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Domestic Violence Dealing with abuse and violence. Getting support and help.

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  #21 (permalink)  
Old 03-14-2014, 06:27 PM
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Originally Posted by Links17 View Post
Step-Parents have SIGNIFICANTLY more access to the step children than anybody else. I scrutinize people based on the alone time they have with my kids none of those others do - and if they needed to I'd adjust my concern level accordingly.

My daughter, might be living half the time with another man from the age of 5-18yrs old. He will access to her for 13 years. I will scrutinize him as much as I need to based on that and if I'm not I will jump and scream.
My intuition tells me that this is a recipe for disaster but I don't function on unvalidated intuition,

I AM going to be concerned and I AM going to care. I frankly don't care if it doesn't make people comfortable or it isn't social convention.

Everybody screams sexual assault stats left-right and center, and I am trying to assess the potential risk (is it 1%, 5%, 50%, 100%) etc.....

I don't trust my ex-wife's judgement very much and her low self-esteem and other issues don't give me the confidence she would take appropriate action, I can see her being the type to deny it, support the guy etc.... That's a personal judgement call based on her personality. I wouldnt say that about other women.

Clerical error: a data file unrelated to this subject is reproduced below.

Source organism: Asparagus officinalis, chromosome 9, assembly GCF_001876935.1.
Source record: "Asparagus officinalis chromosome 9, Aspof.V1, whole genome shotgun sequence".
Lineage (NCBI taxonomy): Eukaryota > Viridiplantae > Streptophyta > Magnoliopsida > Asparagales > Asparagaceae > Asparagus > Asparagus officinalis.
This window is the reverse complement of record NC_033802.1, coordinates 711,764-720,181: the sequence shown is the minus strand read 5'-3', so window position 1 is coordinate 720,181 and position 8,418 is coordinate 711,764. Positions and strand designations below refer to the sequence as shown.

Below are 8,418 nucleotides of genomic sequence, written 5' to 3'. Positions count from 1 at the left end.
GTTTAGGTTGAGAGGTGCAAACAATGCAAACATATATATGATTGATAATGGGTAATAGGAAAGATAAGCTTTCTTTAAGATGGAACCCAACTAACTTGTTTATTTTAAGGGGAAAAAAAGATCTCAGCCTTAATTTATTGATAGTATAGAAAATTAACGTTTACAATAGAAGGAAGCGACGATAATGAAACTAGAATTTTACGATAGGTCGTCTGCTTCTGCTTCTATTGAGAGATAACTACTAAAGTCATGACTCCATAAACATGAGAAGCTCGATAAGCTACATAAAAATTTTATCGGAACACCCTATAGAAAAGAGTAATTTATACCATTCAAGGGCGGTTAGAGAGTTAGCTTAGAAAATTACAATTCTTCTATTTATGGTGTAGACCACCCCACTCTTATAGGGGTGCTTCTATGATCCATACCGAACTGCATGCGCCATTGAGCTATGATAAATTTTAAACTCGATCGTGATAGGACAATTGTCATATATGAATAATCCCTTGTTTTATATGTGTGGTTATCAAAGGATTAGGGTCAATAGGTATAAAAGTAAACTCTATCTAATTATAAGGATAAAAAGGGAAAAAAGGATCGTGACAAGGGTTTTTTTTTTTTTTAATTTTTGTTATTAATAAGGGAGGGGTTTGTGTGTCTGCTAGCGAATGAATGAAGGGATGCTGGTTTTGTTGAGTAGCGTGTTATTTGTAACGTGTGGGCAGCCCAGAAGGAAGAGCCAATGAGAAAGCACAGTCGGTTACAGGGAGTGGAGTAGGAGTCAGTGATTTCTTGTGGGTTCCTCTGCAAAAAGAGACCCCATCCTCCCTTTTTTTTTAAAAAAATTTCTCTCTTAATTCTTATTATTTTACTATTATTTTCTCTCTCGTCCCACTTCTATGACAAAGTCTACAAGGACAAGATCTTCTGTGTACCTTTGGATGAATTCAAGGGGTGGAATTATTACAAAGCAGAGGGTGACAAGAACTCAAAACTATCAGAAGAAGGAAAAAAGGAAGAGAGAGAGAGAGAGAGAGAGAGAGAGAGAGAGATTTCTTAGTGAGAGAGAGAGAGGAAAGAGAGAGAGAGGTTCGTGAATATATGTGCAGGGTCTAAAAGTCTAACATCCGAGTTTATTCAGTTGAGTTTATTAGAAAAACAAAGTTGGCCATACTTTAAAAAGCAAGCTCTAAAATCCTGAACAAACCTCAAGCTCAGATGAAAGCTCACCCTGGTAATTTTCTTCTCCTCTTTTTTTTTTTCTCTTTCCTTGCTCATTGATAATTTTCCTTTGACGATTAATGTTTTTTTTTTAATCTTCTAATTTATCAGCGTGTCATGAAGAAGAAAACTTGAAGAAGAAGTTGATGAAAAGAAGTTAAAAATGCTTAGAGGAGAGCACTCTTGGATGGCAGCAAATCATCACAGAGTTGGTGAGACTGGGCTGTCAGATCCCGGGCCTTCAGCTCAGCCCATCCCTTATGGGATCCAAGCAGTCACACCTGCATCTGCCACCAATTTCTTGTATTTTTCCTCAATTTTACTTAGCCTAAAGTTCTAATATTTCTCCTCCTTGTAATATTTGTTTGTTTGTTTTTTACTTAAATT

I don't mind having a good opinion about people in any other instance but when it comes to my kids, I am cautious and prefer to play it safe. That's what Dads are for. I and my ex DO talk to the kids about appropriate touching and what-not and we set boundaries but I am working all the angles.

I think what makes people here uncomfortable is that I am question all your current and future relationships, and nobody likes that. This is Divorce, This is life, make the BEST of it but keep your eyes open.
So is it safe to assume that because you spend a lot of time with your daughter, your ex can assume you will sexually abuse her too?

Going by your logic, those who spend the most time with the children are the ones who do the majority of the abuse. And in reality, most children spend way more time with teachers and peers than they do with parents.

Last edited by Berner_Faith; 03-14-2014 at 06:27 PM. Reason: typo
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  #22 (permalink)  
Old 03-14-2014, 06:40 PM
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The prevalence and seriousness of incestuou... [Child Abuse Negl. 1984] - PubMed - NCBI
This is actually an OFT quoted well-respected study (it seems) I am looking for the full study and it is by a feminist. That study is one of the ones I am trying to debunk or corroborate.


Quote:
So is it safe to assume that because you spend a lot of time with your daughter, your ex can assume you will sexually abuse her too?

Going by your logic, those who spend the most time with the children are the ones who do the majority of the abuse. And in reality, most children spend way more time with teachers and peers than they do with parents.
-I am not ASSUMING
- I am assessing risk